Dexos1 Gen 3 Tests Available Sept. 1


General Motors’ proprietary tests required for its Dexos1 Gen 3 passenger car engine oil licensing will be available beginning Sept. 1, said GM Engineering Manager Nathan Siebert during a webinar last week. Gen 3 will replace Dexos1 Gen 2, which debuted in 2017.

The automaker is in discussions with laboratories to ensure there will be enough testing capacity for all blenders seeking the original equipment manufacturer’s seal of approval, Siebert assured attendees of the Aug. 5 webinar, which was organized by the Independent Lubricant Manufacturers Association. He also said that GM has implemented changes to its licensing process that will improve turnaround time for approvals.

The final performance specifications and test limits for Gen 3 were submitted for GM’s internal review, which typically takes a few months, Siebert continued. Those details are likely to be published at the end of the year.

In December, GM said the new spec will include all of the engine tests for the ILSAC GF-6 passenger car engine oil specification, with the exception of Sequence IIIH, which will be replaced by the GM oxidation and deposit test. This test will have stricter limits than the Sequence IIIH, as will GM’s requirements for the Sequence VH sludge test. Many Dexos1 Gen 2 test methods will be carried over, including a low-speed pre-ignition test and a test for turbocharger deposits, both at tighter limits.

Other limits, including Noack volatility and sulfated ash, will also be tightened.

First available use for the Dexos1 Gen 3 mark will be Sept. 1, 2021. In keeping with how the OEM handled the transition to Dexos1 Gen 2, marketers will have 1 year to sell off their Gen 2 products before they must be pulled from the shelves, he said.

Siebert wouldn’t comment on future viscosity grades for Dexos gasoline engine oils. “We will make the viscosity grade selections that will provide the best engine performance to our customers,” he demurred.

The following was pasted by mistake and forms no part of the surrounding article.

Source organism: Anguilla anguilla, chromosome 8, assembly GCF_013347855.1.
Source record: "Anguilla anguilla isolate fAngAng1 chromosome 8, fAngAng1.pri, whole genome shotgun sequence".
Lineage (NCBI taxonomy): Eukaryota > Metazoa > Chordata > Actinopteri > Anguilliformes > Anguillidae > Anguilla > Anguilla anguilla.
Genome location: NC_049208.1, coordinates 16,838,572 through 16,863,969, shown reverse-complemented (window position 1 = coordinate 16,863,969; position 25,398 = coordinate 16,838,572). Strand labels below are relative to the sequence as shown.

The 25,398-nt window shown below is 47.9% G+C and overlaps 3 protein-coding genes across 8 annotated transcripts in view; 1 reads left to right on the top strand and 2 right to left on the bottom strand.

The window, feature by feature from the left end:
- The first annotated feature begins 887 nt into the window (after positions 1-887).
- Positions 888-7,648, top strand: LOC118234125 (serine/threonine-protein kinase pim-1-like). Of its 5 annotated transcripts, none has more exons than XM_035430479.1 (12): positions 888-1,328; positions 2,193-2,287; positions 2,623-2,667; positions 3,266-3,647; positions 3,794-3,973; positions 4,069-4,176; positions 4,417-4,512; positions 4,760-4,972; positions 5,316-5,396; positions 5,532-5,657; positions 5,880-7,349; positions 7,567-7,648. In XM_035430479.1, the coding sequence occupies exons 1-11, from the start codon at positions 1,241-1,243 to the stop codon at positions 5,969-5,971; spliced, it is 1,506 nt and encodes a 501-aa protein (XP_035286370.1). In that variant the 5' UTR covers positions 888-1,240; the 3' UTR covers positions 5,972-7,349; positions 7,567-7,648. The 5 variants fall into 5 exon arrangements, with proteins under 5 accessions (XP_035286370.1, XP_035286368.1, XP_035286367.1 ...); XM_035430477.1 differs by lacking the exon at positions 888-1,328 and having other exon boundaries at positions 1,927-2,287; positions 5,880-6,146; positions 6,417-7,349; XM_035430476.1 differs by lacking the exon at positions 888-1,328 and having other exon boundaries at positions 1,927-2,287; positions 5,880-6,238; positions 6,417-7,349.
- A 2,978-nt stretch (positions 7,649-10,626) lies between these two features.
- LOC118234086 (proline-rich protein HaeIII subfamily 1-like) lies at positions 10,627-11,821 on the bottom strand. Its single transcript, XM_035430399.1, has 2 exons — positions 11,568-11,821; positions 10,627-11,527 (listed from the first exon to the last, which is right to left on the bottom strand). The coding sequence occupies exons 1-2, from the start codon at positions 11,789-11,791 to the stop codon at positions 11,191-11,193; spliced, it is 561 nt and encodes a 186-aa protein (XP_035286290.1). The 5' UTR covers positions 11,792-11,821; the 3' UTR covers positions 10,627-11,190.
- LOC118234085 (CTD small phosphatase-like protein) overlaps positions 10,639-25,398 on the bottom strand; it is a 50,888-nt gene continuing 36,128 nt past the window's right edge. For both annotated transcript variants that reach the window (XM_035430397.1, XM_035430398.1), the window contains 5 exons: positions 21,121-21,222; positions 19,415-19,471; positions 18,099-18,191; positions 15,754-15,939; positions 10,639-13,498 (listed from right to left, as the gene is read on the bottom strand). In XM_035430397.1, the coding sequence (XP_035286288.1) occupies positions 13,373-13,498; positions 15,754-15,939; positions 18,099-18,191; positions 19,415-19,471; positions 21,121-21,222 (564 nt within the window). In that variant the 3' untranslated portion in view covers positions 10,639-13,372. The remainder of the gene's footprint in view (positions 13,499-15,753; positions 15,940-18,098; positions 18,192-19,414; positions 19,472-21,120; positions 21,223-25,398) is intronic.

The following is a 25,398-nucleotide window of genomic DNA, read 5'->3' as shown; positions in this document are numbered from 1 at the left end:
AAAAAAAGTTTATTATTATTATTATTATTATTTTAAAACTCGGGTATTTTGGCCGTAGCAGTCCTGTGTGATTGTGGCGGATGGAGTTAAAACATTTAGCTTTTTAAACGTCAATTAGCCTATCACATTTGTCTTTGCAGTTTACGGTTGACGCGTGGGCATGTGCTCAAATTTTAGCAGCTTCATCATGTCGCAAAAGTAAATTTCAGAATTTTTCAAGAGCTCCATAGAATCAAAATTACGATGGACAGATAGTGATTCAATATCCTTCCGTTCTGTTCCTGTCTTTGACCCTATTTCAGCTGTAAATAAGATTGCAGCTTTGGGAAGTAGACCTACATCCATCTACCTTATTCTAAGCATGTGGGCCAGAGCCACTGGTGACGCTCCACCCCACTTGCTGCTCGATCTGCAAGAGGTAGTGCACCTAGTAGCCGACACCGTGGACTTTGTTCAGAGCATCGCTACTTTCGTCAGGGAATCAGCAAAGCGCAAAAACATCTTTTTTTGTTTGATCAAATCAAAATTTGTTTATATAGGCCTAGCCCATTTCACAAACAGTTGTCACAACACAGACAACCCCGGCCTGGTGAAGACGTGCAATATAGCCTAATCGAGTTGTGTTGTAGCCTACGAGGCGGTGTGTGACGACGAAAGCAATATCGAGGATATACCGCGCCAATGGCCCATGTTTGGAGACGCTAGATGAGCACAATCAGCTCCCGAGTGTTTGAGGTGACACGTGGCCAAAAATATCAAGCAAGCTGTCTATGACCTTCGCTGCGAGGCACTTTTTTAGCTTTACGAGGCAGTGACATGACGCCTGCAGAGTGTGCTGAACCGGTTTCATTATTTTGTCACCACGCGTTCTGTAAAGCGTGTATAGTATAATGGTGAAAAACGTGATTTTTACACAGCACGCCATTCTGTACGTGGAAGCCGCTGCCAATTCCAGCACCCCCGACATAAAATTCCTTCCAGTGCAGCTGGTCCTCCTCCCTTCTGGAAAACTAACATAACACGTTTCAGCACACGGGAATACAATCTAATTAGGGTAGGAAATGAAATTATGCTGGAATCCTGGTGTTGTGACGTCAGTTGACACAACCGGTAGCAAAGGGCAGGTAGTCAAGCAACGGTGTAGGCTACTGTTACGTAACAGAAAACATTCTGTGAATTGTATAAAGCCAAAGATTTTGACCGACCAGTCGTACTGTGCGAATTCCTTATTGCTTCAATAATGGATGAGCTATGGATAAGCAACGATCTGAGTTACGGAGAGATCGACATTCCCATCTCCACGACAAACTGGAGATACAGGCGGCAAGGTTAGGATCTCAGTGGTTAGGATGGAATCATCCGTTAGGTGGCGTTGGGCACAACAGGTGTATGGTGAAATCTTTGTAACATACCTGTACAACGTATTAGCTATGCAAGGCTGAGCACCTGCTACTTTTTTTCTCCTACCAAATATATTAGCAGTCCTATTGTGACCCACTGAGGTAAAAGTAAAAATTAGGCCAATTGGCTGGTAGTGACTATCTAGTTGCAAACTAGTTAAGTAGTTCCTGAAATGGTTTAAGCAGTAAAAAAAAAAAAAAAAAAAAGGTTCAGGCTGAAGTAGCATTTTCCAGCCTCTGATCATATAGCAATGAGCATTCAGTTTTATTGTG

He did point out, however, that the OEM developed its own diesel engine oil specification – DexosD – because the desired SAE 0W-20 viscosity grade wasn’t available under API CK-4 or FA-4 heavy-duty engine oil service categories. GM recommends DexosD SAE 0W-20 oils for its 2020 model year full-size trucks with 3-liter engines.

Siebert also warned attendees that GM is on the lookout for marketers that violate their Dexos contracts. Forty-eight percent of labels and a quarter of products fail GM audits, according to the OEM. Major sources of failures for labels include logo sizing and image clarity, particularly in relation to background colors that were changed from what was originally submitted to GM for approval.

The majority of product failures involve base stock substitutions without prior approval form GM. “The remainder and more serious issues have been around introduction of materials such as esters that are not part of the original formulations, manufacturing errors regarding bottling of non-Dexos materials in Dexos bottles, and not blending in proper ratios of base stocks to additive packages,” Siebert said.

“This has led GM to revoke licenses of some ILMA members to protect our customers and ensure that they have the highest quality products on the market.”